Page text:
Note, there’s no infinite feedback loop here, just as there isn’t any in the case of wrapping a hot water pipe with insulation, as in all my scenarios the bodies (Ingots) are isolated in space and radiating against a backdrop slightly above 0K. And I should also mention that I’m focusing on transitory effects here, i.e., not long term equilibrium, if that makes a difference.

Again, thanks for your patience.

Jim Gorman
Reply to  Frank from NoVA
September 24, 2022 1:45 pm

wouldn’t it be true that the temperature of the warmer body must be higher than that of the same body in the absence of the cooler body, i.e. scenario 3?”

I don’t disagree with this statement. Assume the cooling gradient, in simple terms, is 2 degrees per unit of time, without the cooler body. Then in one unit of time, the warm body would cool by 2 degrees. *

Now let’s add the cooler body and assume the cooling rate is now 1 degree per unit of time. Then in one unit of time, the warm body would cool by 1 degrees.

So in any given unit of time, the temperature with a cool body would be warmer by 1 degree than with no cool body. This is not the same as making the hot body hotter. To do that, the cold body would have to become warmer that the warm body.

This does not imply though that the warm body actually rises in temperature against the cooling gradient. If the gradient was changed from cooling, a positive value, to a negative value, then the warm body would actually rise in temperature.

Frank from NoVA
Reply to  Jim Gorman
September 24, 2022 4:15 pm

‘So in any given unit of time, the temperature with a cool body would be warmer by 1 degree than with no cool body.’

Bingo! So now we’re hopefully in agreement. So-called green house gases in the atmosphere don’t raise the temperature of the Earth’s surface, they just keep the Earth’s surface from cooling as fast as it would in the absence of said gases. Hence, on a relative basis, Earth’s surface with an atmosphere containing green house gases is warmer than it would be in the absence of green house gases.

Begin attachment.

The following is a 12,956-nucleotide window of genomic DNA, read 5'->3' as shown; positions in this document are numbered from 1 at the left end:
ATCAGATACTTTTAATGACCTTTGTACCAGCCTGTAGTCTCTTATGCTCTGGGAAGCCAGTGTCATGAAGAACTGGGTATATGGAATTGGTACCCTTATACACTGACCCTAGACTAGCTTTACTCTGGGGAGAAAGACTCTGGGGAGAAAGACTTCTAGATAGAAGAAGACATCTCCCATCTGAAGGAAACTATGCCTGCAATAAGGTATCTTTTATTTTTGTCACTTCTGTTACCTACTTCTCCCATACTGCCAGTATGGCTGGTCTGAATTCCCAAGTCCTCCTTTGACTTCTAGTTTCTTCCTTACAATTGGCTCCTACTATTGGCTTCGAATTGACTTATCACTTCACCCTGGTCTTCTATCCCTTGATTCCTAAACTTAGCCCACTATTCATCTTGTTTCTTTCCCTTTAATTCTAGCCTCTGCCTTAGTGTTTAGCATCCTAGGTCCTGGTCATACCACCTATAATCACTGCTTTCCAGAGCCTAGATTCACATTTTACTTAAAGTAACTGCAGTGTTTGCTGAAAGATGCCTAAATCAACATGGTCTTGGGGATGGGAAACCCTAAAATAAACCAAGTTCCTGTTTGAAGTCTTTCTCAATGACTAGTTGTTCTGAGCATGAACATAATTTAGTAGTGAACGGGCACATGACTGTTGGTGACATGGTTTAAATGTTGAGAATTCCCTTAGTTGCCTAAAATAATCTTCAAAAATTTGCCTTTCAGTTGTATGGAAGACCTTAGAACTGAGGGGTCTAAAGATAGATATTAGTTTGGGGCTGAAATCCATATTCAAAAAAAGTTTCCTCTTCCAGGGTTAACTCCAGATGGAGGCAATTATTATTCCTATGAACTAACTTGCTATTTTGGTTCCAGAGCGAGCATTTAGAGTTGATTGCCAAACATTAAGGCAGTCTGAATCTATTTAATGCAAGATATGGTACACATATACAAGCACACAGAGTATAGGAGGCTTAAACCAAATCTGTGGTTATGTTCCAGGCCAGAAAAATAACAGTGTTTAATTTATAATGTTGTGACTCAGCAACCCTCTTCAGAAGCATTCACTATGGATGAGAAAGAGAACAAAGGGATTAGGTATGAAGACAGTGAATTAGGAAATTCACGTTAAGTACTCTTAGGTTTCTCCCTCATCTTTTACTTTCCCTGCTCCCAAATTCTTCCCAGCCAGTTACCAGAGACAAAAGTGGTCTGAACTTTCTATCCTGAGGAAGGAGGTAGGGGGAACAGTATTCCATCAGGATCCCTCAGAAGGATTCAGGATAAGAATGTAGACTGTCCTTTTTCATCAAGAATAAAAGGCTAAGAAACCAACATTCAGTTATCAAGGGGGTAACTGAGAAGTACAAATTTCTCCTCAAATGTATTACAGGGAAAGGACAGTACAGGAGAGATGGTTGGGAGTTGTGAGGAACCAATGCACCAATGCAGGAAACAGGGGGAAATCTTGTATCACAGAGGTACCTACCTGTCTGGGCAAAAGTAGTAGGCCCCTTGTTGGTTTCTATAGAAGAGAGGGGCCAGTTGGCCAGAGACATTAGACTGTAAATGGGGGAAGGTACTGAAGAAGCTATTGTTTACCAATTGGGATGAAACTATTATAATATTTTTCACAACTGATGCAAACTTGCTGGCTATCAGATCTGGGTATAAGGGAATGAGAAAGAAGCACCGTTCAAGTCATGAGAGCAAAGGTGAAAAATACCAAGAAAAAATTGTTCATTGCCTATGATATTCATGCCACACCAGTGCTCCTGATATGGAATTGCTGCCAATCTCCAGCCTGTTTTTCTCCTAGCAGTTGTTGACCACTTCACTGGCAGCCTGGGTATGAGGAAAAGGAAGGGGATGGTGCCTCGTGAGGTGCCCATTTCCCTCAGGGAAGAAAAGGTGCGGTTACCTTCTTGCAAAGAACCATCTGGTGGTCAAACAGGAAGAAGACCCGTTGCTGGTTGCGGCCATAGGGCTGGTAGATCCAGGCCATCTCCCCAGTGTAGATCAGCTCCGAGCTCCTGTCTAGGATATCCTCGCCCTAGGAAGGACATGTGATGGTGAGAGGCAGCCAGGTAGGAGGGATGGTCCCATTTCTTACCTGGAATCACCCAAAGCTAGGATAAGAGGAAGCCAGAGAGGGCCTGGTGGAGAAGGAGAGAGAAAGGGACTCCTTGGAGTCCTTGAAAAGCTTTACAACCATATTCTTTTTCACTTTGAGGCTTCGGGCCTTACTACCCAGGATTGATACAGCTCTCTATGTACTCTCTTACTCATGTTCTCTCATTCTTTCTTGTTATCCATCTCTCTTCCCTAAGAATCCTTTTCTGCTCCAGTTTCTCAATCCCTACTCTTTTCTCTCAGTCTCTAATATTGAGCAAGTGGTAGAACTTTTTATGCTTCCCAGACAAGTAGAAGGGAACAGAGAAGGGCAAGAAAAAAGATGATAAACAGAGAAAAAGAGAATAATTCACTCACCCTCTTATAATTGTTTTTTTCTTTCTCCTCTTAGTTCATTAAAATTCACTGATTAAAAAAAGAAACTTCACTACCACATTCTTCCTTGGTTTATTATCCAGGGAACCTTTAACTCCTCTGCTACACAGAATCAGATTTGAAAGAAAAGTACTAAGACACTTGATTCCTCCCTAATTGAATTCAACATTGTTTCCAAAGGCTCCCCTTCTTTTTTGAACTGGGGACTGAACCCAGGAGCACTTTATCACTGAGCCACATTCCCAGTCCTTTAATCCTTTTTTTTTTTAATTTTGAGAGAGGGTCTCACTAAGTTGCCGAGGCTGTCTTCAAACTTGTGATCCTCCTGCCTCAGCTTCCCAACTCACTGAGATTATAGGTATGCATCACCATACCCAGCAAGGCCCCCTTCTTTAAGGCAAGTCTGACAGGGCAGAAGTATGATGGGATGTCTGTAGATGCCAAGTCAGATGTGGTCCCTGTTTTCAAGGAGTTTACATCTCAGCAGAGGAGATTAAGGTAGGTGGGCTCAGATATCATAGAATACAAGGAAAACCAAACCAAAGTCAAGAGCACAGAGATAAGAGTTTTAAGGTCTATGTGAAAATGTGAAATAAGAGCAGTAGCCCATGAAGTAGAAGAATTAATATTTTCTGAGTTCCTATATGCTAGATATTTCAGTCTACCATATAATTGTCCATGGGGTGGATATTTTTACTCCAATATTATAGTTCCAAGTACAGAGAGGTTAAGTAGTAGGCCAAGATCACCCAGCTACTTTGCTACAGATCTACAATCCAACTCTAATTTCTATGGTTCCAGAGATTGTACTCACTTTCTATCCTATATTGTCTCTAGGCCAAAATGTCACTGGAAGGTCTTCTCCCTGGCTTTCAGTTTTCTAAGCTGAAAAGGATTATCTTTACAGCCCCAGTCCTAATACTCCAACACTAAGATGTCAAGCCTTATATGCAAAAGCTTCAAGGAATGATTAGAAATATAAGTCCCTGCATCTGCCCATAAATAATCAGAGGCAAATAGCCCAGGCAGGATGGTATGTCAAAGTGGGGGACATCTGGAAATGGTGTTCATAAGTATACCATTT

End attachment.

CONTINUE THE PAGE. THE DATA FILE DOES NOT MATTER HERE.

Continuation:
I liken this result to a perfect hot water heater capable of maintaining a constant tank temperature of T_hw regardless of flow rate. Given two pipes from the tank, one insulated and one not insulated, the surface temperatures of the two pipes, at equilibrium will be T_i and T_ni, respectively where,

T_hw > T_i > T_ni

Let me know if this sounds right to you.

Jim Gorman
Reply to  Frank from NoVA
September 24, 2022 5:11 pm

It is correct. It is also basically what I said in my first post. Planck calls it compensation when dealing with radiation. It is where the radiation is based on temperature but the apportionment is partially “hot” and partially “cold” which means the cooling gradient is slowed.

In your case you are dealing with all three types, conduction from water -> pipe (a certain gradient), conduction through the pipe (another gradient), and convection/radiation (two other gradients) from the outside of the pipe to either the air or the insulation. With the insulation there will be another gradient across the insulation and then another pair of gradients to the air for convection and radiation. Not an easy task. Reminds me of the final project in my last thermo class.